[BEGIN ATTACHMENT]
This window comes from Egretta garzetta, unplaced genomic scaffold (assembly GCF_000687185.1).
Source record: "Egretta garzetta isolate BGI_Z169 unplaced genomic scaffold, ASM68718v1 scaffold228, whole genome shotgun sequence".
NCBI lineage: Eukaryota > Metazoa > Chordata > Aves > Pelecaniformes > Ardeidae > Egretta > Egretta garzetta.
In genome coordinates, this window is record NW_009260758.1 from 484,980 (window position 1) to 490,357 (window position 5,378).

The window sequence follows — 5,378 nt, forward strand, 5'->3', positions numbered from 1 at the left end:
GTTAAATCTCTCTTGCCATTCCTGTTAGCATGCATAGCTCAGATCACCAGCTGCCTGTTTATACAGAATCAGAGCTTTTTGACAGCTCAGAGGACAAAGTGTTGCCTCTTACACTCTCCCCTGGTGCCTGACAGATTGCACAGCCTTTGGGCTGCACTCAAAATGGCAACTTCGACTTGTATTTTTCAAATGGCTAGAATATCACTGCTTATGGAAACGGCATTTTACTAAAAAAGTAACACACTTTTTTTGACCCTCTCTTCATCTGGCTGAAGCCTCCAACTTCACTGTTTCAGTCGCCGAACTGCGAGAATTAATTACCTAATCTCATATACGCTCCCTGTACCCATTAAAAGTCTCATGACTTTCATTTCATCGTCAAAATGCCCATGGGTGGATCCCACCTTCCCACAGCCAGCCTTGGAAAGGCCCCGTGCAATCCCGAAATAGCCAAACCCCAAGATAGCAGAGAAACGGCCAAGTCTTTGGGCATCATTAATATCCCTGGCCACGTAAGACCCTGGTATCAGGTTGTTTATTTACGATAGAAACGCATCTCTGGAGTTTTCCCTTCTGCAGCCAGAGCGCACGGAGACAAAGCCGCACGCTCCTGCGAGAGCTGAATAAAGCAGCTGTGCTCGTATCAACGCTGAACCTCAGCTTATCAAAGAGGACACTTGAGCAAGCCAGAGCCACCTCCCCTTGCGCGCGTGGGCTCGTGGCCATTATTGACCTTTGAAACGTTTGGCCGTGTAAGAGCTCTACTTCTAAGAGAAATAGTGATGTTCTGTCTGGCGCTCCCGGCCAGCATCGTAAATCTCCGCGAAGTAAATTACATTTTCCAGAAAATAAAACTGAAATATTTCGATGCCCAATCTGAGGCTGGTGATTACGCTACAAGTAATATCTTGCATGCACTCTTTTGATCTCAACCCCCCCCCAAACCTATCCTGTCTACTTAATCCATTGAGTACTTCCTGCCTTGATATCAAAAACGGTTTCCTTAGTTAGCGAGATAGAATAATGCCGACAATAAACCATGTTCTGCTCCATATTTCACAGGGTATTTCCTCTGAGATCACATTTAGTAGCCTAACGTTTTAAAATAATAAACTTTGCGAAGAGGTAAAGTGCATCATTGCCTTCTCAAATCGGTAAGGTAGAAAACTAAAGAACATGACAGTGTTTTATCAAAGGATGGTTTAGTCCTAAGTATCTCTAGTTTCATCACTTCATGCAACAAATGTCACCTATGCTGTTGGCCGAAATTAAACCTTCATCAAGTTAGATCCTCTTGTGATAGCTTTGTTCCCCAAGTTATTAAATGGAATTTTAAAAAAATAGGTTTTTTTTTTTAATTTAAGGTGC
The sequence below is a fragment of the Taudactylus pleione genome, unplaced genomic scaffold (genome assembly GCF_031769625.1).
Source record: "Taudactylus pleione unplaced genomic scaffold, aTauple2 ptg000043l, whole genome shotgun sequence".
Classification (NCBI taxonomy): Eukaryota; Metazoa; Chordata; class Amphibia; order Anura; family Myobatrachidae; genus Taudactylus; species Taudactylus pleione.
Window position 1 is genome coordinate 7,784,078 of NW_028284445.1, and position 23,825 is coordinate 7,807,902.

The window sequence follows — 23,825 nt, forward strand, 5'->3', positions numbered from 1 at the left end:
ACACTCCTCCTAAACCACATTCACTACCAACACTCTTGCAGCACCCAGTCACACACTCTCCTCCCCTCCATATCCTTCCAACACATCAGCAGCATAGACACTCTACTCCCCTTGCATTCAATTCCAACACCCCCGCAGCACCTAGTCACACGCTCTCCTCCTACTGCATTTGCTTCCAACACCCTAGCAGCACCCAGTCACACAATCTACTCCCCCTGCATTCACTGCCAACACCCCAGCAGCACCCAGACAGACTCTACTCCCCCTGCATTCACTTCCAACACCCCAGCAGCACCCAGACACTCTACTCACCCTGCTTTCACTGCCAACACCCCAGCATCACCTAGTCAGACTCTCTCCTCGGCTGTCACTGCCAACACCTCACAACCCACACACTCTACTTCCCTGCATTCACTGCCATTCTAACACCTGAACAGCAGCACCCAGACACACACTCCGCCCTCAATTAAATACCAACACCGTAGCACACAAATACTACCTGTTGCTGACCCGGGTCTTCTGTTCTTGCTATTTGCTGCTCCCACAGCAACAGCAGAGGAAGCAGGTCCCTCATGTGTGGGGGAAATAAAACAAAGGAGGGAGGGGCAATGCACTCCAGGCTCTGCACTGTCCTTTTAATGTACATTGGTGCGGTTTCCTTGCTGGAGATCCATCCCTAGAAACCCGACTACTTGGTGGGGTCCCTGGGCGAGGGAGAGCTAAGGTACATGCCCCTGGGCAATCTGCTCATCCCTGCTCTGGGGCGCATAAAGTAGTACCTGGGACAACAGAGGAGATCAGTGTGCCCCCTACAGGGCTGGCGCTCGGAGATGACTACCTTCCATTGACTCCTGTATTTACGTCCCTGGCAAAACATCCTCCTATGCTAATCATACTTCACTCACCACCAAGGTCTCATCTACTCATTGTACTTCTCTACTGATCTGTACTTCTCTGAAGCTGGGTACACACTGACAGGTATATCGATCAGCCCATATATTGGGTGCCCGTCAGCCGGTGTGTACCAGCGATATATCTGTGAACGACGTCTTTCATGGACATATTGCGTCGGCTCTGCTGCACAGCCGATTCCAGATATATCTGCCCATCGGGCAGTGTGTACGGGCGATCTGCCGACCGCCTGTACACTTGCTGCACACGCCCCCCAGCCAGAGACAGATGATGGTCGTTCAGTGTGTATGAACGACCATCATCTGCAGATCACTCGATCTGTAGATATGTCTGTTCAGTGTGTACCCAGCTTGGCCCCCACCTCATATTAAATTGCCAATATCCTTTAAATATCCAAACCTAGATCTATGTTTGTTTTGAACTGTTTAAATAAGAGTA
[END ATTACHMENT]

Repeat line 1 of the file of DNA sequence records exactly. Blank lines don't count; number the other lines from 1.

This window comes from Egretta garzetta, unplaced genomic scaffold (assembly GCF_000687185.1).